Mike Isaac

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In Wake of Activist’s Death, Anonymous Hacks MIT Website

Anonymous, the guerrilla outfit of loosely affiliated hackers around the world, attacked MIT’s website on Sunday evening, in apparent retaliation for the school’s role in Internet activist Aaron Swartz’s death.

The group used a denial-of-service brute-force attack (commonly known as DDoS-ing) to bring down the site for a period of time, while posting a message to the school’s site shortly thereafter.

“Whether or not the government contributed to his suicide, the government’s prosecution of Swartz was a grotesque miscarriage of justice, a distorted and perverse shadow of the justice Aaron died fighting for,” the group wrote in the message.

The attack comes just two days after news of Swartz’s death was first made public. Swartz was being prosecuted for his alleged theft of nearly five million JSTOR academic articles in 2010, accessed on the MIT campus network.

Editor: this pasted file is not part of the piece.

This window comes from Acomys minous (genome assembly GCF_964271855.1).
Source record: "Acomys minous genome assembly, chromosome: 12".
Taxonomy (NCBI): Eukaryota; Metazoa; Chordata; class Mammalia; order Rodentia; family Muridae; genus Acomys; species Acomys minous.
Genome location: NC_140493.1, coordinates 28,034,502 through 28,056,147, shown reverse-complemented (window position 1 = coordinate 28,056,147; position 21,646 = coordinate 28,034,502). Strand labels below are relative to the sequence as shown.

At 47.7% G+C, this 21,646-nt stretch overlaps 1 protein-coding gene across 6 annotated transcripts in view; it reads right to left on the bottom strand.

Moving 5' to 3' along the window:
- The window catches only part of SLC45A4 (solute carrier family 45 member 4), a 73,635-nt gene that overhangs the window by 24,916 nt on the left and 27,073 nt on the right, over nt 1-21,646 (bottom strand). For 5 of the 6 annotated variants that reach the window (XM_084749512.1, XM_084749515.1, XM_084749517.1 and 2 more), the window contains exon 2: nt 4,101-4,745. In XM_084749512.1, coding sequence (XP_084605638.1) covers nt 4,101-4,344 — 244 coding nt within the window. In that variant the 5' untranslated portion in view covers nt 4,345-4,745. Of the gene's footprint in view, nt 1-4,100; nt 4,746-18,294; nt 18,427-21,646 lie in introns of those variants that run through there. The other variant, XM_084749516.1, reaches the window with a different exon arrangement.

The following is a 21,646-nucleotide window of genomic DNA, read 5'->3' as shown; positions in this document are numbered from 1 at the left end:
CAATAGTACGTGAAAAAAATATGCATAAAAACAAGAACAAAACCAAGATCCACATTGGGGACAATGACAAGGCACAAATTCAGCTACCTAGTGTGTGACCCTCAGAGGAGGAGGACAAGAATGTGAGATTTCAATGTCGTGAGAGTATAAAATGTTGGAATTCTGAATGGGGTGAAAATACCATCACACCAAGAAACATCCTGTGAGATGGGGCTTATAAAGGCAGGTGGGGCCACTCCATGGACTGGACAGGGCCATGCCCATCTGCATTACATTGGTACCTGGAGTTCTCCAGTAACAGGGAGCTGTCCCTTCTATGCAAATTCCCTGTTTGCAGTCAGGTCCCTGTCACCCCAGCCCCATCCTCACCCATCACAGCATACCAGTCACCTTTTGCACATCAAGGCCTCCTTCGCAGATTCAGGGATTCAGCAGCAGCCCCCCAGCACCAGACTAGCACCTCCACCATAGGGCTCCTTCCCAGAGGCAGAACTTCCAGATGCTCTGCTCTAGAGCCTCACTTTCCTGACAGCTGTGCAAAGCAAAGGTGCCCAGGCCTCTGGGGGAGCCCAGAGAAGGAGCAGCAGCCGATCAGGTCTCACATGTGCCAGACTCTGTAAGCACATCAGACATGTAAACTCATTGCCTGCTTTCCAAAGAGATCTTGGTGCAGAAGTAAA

Swartz faced charges of computer fraud, wire fraud and other allegations from the U.S. Attorney’s office, which, if he were convicted, could have put the young activist in prison for upward of 30 years and slapped him with $1 million in fines.

While JSTOR eventually did not pursue any legal action against Swartz after he handed over a number of hard drives, the U.S. Attorney’s office continued to prosecute Swartz. His trial was set to begin this April.

On Friday evening, Swartz was found hanged to death in his Brooklyn apartment, by his partner, Taren Stinebrickner-Kauffman. He was 26.

“… The situation Aaron found himself in highlights the injustice of U.S. computer crime laws, particularly their punishment regimes, and the highly questionable justice of pre-trial bargaining. Aaron’s act was undoubtedly political activism; it had tragic consequences.”

The attack came only hours after MIT released a statement on Swartz’s death, announcing that the school would launch an internal investigation on the events that led up to Swartz’s passing.

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There was a worry before I started this that I was going to burn every bridge I had. But I realize now that there are some bridges that are worth burning.

— Valleywag editor Sam Biddle